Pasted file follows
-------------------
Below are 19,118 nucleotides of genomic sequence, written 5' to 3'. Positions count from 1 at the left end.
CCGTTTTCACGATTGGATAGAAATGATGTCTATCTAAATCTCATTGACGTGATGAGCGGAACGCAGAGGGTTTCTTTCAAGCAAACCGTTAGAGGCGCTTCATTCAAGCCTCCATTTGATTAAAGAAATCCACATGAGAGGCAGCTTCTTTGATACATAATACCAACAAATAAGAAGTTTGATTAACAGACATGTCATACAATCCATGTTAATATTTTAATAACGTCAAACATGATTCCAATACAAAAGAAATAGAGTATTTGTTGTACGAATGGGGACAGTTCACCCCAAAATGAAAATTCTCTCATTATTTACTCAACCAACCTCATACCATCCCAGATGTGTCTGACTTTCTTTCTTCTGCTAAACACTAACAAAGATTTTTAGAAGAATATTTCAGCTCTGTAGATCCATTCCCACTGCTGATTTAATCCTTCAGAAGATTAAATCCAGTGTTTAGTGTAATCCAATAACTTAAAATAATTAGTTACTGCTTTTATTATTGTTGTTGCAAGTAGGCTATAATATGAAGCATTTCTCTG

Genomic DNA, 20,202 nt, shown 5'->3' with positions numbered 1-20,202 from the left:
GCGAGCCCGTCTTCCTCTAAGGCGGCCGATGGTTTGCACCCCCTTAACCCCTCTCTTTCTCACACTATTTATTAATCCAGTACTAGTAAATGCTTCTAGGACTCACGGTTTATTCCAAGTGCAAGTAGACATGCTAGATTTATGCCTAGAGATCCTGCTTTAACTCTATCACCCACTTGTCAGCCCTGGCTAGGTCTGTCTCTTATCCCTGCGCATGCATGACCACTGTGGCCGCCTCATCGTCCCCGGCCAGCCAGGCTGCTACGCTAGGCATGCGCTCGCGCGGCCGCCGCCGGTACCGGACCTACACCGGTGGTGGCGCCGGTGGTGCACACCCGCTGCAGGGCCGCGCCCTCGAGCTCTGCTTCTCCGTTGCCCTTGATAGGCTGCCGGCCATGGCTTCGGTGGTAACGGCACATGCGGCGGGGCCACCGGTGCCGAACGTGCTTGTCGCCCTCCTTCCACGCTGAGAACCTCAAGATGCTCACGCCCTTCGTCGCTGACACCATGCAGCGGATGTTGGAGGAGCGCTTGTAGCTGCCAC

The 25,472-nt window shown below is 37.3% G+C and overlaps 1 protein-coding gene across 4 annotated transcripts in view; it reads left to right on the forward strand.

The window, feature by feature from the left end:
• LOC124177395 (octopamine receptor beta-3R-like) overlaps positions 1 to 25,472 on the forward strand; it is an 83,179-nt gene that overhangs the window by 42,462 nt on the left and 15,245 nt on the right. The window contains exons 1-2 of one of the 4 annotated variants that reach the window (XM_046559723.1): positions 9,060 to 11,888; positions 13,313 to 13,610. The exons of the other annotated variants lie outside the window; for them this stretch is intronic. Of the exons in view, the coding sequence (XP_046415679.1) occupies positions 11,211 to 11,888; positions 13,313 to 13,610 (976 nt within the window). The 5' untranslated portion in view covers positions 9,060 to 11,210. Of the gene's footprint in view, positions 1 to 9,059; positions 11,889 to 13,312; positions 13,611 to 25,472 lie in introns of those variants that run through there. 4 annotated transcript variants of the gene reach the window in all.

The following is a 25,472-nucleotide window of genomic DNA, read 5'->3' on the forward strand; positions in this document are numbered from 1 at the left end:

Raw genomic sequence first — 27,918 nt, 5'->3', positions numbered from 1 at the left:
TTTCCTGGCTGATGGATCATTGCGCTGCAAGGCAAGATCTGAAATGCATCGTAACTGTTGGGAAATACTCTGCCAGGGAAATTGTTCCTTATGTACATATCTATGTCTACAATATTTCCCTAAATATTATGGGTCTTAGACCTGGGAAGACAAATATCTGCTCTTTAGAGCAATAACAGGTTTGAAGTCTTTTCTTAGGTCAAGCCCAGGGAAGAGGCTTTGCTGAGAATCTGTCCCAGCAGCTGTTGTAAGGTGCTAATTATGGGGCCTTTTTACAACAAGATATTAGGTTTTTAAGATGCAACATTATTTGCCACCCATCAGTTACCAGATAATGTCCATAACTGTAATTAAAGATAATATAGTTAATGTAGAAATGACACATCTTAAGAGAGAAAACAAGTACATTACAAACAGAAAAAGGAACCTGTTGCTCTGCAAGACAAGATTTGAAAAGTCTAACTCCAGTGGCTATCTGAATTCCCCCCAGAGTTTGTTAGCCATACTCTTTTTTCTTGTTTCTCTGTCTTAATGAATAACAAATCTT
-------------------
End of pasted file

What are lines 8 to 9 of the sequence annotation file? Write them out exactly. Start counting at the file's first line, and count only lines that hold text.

The following is a 25,472-nucleotide window of genomic DNA, read 5'->3' on the forward strand; positions in this document are numbered from 1 at the left end:

Raw genomic sequence first — 27,918 nt, 5'->3', positions numbered from 1 at the left: